• ## sasmodels/models/lib/wrc_cyl.c

 r18a2bfc /* Functions for WRC implementation of flexible cylinders Functions for WRC implementation of flexible cylinders. See W R Chen, P D Butler and L J Magid, Incorporating Intermicellar Interactions in the Fitting of SANS Data from Cationic Wormlike Micelles. Langmuir, 22(15) 2006 6539-6548 */
• ## sasmodels/models/multilayer_vesicle.py

 ra34b811 * **Converted to sasmodels by:** Piotr Rozyczko **Date:** Feb 24, 2016 * **Last Modified by:** Paul Kienzle **Date:** Feb 7, 2017 * **Last Reviewed by:** Paul Butler **Date:** March 12, 2017 * **Last Reviewed by:** Steve King **Date:** March 28, 2019 * **Source added by :** Steve King **Date:** March 25, 2019 """ name = "multilayer_vesicle" title = "P(Q) for a Multi-lamellar vesicle" title = "Calculate form factor for a multi-lamellar vesicle" description = """ multilayer_vesicle model parameters; ["sld_solvent",    "1e-6/Ang^2",  6.4, [-inf, inf], "sld", "solvent scattering length density"], ["sld",   "1e-6/Ang^2",  0.4, [-inf, inf], "sld", "Shell scattering length density"], ["n_shells",     "",            2.0, [1.0, inf],  "volume", "Number of shell plus solvent layer pairs"], ["n_shells",     "",            2.0, [1.0, inf],  "volume", "Number of shell plus solvent layer pairs (must be integer)"], ] # pylint: enable=bad-whitespace, line-too-long
• ## sasmodels/models/onion.py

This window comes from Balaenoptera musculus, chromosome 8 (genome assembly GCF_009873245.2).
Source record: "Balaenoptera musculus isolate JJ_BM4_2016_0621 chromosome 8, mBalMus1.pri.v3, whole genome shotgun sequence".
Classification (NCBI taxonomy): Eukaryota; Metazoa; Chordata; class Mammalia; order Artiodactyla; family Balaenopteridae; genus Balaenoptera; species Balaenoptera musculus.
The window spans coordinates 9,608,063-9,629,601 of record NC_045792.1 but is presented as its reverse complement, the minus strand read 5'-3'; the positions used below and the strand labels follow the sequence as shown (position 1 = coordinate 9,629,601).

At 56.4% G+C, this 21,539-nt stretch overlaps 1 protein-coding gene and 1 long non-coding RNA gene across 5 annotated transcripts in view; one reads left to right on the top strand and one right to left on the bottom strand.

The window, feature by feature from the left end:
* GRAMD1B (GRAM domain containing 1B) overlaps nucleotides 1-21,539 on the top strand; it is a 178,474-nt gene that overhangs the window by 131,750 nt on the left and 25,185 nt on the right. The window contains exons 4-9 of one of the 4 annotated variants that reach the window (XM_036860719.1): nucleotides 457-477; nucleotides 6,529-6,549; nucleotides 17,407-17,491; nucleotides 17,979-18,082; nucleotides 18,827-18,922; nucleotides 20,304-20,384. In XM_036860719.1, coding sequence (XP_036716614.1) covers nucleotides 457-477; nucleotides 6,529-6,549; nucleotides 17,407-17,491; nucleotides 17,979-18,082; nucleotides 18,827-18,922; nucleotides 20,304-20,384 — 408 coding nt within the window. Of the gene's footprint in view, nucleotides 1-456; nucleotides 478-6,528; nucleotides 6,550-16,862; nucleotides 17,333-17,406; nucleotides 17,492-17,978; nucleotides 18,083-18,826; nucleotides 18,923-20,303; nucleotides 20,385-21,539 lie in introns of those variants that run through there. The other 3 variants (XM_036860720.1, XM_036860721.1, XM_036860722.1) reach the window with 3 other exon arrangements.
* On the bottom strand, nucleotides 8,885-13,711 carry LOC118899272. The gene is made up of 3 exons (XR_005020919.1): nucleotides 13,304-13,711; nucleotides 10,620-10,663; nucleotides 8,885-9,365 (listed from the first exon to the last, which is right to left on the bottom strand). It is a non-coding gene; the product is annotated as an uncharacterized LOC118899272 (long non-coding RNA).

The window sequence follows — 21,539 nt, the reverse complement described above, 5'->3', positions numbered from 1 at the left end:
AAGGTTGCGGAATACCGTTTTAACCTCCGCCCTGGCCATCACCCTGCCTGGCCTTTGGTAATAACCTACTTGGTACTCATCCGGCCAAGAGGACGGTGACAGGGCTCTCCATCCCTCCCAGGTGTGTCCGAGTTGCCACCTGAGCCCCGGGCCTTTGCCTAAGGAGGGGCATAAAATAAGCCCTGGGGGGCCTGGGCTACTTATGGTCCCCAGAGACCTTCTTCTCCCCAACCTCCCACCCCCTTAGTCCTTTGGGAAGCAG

ra34b811 solvent. We currently provide up to 9 shells with this model. NB: *radius* represents the core radius $r_0$ and *thickness[k]* represents the thickness of the shell, $r_{k+1} - r_k$. .. note:: *radius* represents the core radius $r_0$ and *thickness[k]* represents the thickness of the shell, $r_{k+1} - r_k$. Definition j_1(x) = \frac{\sin(x)}{x^2} - \frac{\cos(x)}{x} and the volume is $V(r) = \frac{4\pi}{3}r^3$. The volume of the particle is determined by the radius of the outer shell, so $V_\text{particle} = V(r_N)$. Now lets consider the SLD of a shell defined by and the volume is $V(r) = \frac{4\pi}{3}r^3$. The volume of the particle is determined by the radius of the outer shell, so $V_\text{particle} = V(r_N)$. Now consider the SLD of a shell defined by .. math:: thickness of the $k^\text{th}$ shell in the equation above, respectively. For $A > 0$, .. figure:: img/onion_geometry.png Example of an onion model profile. **Exponential SLD profiles** ($A > 0$ or $A < 0$): .. math:: - 3CV(r_{\text{shell}-1}) \frac{j_1(\beta_\text{in})}{\beta_\text{in}} for where .. math:: B&=\frac{\rho_\text{out} - \rho_\text{in}}{e^A-1} & C &= \frac{\rho_\text{in}e^A - \rho_\text{out}}{e^A-1} \\ \alpha_\text{in} &= A\frac{r_{\text{shell}-1}}{\Delta t_\text{shell}} & \alpha_\text{out} &= A\frac{r_\text{shell}}{\Delta t_\text{shell}} \\ \beta_\text{in} &= qr_{\text{shell}-1} & \beta_\text{out} &= qr_\text{shell} \\ \end{align*} where $h$ is and .. math:: h(x,y) = \frac{x \sin(y) - y\cos(y)}{(x^2+y^2)y} h(x,y) = \frac{x \sin(y) - y\cos(y)}{(x^2+y^2)y} - \frac{(x^2-y^2)\sin(y) - 2xy\cos(y)}{(x^2+y^2)^2y} For $A \sim 0$, e.g., $A = -0.0001$, this function converges to that of the linear SLD profile with $\rho_\text{shell}(r) \approx A(r-r_{\text{shell}-1})/\Delta t_\text{shell})+B$, so this case is equivalent to **Linear SLD profile** ($A \sim 0$): For small $A$, say, $A = -0.0001$, the function converges to that of of a linear SLD profile with $\rho_\text{shell}(r) \approx A(r-r_{\text{shell}-1})/\Delta t_\text{shell})+B$, which is equivalent to .. math:: \end{align*} For $A = 0$, the exponential function has no dependence on the radius (so that **Constant SLD** ($A = 0$): When $A = 0$ the exponential function has no dependence on the radius (meaning $\rho_\text{out}$ is ignored in this case) and becomes flat. We set the constant to $\rho_\text{in}$ for convenience, and thus the form factor contributed by \frac{j_1(qr_\text{in})}{qr_\text{in}} .. figure:: img/onion_geometry.png Example of an onion model profile. The 2D scattering intensity is the same as $P(q)$ above, regardless of the orientation of the $q$ vector which is defined as * **Author:** * **Last Modified by:** * **Last Reviewed by:** * **Last Reviewed by:** Steve King **Date:** March 28, 2019 * **Source added by :** Steve King **Date:** March 25, 2019 """ description = """\ Form factor of mutishells normalized by the volume. Here each shell is Form factor of multishells normalized by the volume. Here each shell is described by an exponential function; II) For the exact point of A_shell == 0, f(r) = sld_in ,i.e., it crosses over flat function Note that the 'sld_out' becaomes NULL in this case. Note that the 'sld_out' becomes NULL in this case. background:background, # TODO: n is a volume parameter that is not polydisperse # NOTE: Joachim Wuttke has suggested an alternative parameterisation #       in Ticket #1107 # pylint: disable=bad-whitespace, line-too-long #   ["name", "units", default, [lower, upper], "type","description"], ["radius_core", "Ang", 200., [0, inf], "volume", "Radius of the core"], ["sld_solvent", "1e-6/Ang^2", 6.4, [-inf, inf], "sld", "Solvent scattering length density"], ["n_shells", "", 1, [0, 10], "volume", "number of shells"], ["n_shells", "", 1, [0, 10], "volume", "number of shells (must be integer)"], ["sld_in[n_shells]", "1e-6/Ang^2", 1.7, [-inf, inf], "sld", "scattering length density at the inner radius of shell k"], ["sld_out[n_shells]", "1e-6/Ang^2", 2.0, [-inf, inf], "sld", "scattering length density at the outer radius of shell k"],